is a multiple of the other. Take for instance some odd number and the
    product of that and 127. One step for Euclid, seven steps for binary.

    It is different when division is in software routines (like with big
    numbers). But even there you may do well with a form of Euclid's
    algorithm where you have only a 16-bit estimate of the quotient.
    --
    dik t. winter, cwi, kruislaan 413, 1098 sj amsterdam, nederland, +31205924131
    home: bovenover 215, 1025 jn amsterdam, nederland; http://www.cwi.nl/~dik/
    Dik T. Winter, Sep 16, 2004
    #8
  9. damian birchler

    Paul Hsieh Guest

    "Dik T. Winter" <> wrote:
    > Richard Tobin writes:
    > > Dik T. Winter wrote:
    > > >These are in general overkill for 32 bit numbers. Even on this fairly
    > > >slow machine (a Sun Ultra-4), the worst case for 32 bit numbers,
    > > >gcd(1836311903, 2971215073) takes 0.00002 seconds.

    > >
    > > Whether that's good depends on how many gcds you need to calculate :)
    > >
    > > But there doesn't seem to be much difference. On my 700MHz imac, an
    > > obvious implementation of Euler's algorithm takes 1.1uS for the above
    > > numbers, and the binary algorithm takes 0.8uS.


    This is related to the division speed, shift speed and branch
    misprediction speed. On the obsolete G3 or G4 architecture, both of
    which are comparable to the AMD K6 architecture, branch misprediction
    speed is only slightly slower than the shift speed and a lot faster
    than the division speed. So the speed of the inner loop of the binary
    method, on average, makes up for the increased number of iterations --
    in fact on small numbers the binary method should be faster than
    Euclid's method (this is what I saw on the K6 and P5 architectures).

    More modern CPUs all have high branch mispredict penalties -- this
    will push back the advantage to Euclid's method. The AMD Athlon
    processor has an unusually well compressed pipeline though it pays an
    extra clock penalty for decoding the variable length x86 instructions,
    but even its modest (for an otherwise fully pipelined processor)
    mispredict penalties tilt the algorithm choice in favor of Euclid's
    algorithm. I'm sure on the Pentium 4 (with the additional penalty of
    having slow shifters) the advantage of using Euclid's algorithm is
    probably fairly large. The G5 processor also has a high branch miss
    penalty -- couple this with the extra 1-clock dependency penalty it
    has, and I would be surprised if the Euclid algorithm wasn't a lot
    faster (but I don't know how fast the G5's integer divider is, so I
    can't say for sure.)

    All this being said, the x86 architecture has bit scan instructions (I
    think the PPC architecture does as well) and conditional shuffle
    instructions. Look at the last code sequence in example of my webpage
    here:

    http://www.pobox.com/~qed/asmexample.html

    This implements the binary GCD algorithm which removes the branch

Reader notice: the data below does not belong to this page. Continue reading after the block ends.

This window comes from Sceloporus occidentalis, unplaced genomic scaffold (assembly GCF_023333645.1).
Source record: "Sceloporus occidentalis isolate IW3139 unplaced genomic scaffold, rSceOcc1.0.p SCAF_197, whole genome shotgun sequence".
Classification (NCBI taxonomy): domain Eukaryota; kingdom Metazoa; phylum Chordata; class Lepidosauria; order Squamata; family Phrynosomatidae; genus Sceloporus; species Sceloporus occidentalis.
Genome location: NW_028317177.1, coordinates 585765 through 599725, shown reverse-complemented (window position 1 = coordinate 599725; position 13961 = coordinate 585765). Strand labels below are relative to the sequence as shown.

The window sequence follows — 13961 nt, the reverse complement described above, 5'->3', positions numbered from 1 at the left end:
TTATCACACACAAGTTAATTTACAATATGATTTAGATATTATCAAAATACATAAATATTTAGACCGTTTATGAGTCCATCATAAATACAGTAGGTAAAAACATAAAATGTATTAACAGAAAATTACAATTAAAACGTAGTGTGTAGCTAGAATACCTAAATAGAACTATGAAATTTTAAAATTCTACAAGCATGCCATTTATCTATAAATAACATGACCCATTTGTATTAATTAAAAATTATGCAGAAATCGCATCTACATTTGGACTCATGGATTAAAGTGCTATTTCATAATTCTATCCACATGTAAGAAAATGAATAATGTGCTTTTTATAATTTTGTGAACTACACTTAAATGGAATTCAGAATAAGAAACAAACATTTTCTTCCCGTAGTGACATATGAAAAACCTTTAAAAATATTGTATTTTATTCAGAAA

mispredictions. On the Athlon, this easily swings the advantage back
    to the binary GCD algorithm. Note that this is notwithstanding the
    fact that the Athlon's bitscan instructions are not particularly fast
    (they are "vector path" instructions.) Its very likely that on other
    architectures that have bit scan instructions and long pipelines, that
    this kind of a loop will be the fastest solution.

    > And the difference is the largest for numbers like the ones above (the
    > quotient is always 1). There are other pairs of numbers where Euclid's (!)
    > algorithm will outperporm the binary algorithm, especially if one number
    > is a multiple of the other. Take for instance some odd number and the
    > product of that and 127. One step for Euclid, seven steps for binary.


    For every special case you find that favors Euclid, there are many
    others that favor binary GCD. On average binary GCD does fairly well
    by this kind of measure.

    > It is different when division is in software routines (like with big
    > numbers). But even there you may do well with a form of Euclid's
    > algorithm where you have only a 16-bit estimate of the quotient.


    The binary GCD algorithm primary advantage over Euclid's algorithm is
    that it approximates the divide as a 1-bit accurate divide, and
    assumes it can do so much faster than an actual full divide. For
    bignum libraries, the full divide routine is going to be very slow,
    but the 1-bit approximation will have a lot of really horrible bad
    cases. The point is that a 1 *digit* divide in a bignum system can be
    performed at roughly the speed of a single integer divide. So a GCD
    algorithm that performed "approximate divides" would probably do very
    well for bignum libraries.

    Of course, a*b = gcd(a,b)*lcm(a,b). So lcm(a,b) = (a/gcd(a,b))*b (you
    need to do it like this to avoid a potential a*b overflow), and so in
    theory you only need gcd().

    --
    Paul Hsieh
    http://www.pobox.com/~qed/
    http://bstring.sf.net/
    Paul Hsieh, Sep 16, 2004
    #9